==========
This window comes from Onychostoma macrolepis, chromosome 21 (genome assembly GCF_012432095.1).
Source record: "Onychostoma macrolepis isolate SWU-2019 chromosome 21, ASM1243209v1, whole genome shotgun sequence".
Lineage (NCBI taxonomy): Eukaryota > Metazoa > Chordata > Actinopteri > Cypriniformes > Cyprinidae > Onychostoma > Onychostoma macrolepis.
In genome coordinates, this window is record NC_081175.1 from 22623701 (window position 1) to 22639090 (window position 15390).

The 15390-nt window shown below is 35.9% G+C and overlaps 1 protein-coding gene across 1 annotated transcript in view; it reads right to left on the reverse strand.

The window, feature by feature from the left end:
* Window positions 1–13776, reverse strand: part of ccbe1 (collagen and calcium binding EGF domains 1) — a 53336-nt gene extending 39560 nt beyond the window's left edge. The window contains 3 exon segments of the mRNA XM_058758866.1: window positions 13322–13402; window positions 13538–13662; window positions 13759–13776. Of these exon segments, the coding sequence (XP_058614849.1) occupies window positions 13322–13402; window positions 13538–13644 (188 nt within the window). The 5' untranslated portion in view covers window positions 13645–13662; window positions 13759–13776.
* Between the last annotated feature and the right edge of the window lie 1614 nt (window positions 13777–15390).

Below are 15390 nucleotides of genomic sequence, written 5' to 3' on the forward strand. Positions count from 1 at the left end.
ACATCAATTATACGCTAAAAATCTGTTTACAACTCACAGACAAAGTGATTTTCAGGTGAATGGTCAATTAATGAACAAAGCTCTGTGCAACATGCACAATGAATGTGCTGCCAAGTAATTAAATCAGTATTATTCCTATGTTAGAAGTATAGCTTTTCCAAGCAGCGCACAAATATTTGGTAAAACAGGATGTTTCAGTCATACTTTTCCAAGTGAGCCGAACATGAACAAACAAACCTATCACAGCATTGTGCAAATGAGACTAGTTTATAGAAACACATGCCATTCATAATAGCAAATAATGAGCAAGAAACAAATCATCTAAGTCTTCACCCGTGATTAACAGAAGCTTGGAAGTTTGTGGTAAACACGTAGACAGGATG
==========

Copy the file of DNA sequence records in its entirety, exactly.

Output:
This window comes from Onychostoma macrolepis, chromosome 21 (genome assembly GCF_012432095.1).
Source record: "Onychostoma macrolepis isolate SWU-2019 chromosome 21, ASM1243209v1, whole genome shotgun sequence".
Lineage (NCBI taxonomy): Eukaryota > Metazoa > Chordata > Actinopteri > Cypriniformes > Cyprinidae > Onychostoma > Onychostoma macrolepis.
In genome coordinates, this window is record NC_081175.1 from 22623701 (window position 1) to 22639090 (window position 15390).

The 15390-nt window shown below is 35.9% G+C and overlaps 1 protein-coding gene across 1 annotated transcript in view; it reads right to left on the reverse strand.

The window, feature by feature from the left end:
* Window positions 1–13776, reverse strand: part of ccbe1 (collagen and calcium binding EGF domains 1) — a 53336-nt gene extending 39560 nt beyond the window's left edge. The window contains 3 exon segments of the mRNA XM_058758866.1: window positions 13322–13402; window positions 13538–13662; window positions 13759–13776. Of these exon segments, the coding sequence (XP_058614849.1) occupies window positions 13322–13402; window positions 13538–13644 (188 nt within the window). The 5' untranslated portion in view covers window positions 13645–13662; window positions 13759–13776.
* Between the last annotated feature and the right edge of the window lie 1614 nt (window positions 13777–15390).

Below are 15390 nucleotides of genomic sequence, written 5' to 3' on the forward strand. Positions count from 1 at the left end.
ACATCAATTATACGCTAAAAATCTGTTTACAACTCACAGACAAAGTGATTTTCAGGTGAATGGTCAATTAATGAACAAAGCTCTGTGCAACATGCACAATGAATGTGCTGCCAAGTAATTAAATCAGTATTATTCCTATGTTAGAAGTATAGCTTTTCCAAGCAGCGCACAAATATTTGGTAAAACAGGATGTTTCAGTCATACTTTTCCAAGTGAGCCGAACATGAACAAACAAACCTATCACAGCATTGTGCAAATGAGACTAGTTTATAGAAACACATGCCATTCATAATAGCAAATAATGAGCAAGAAACAAATCATCTAAGTCTTCACCCGTGATTAACAGAAGCTTGGAAGTTTGTGGTAAACACGTAGACAGGATG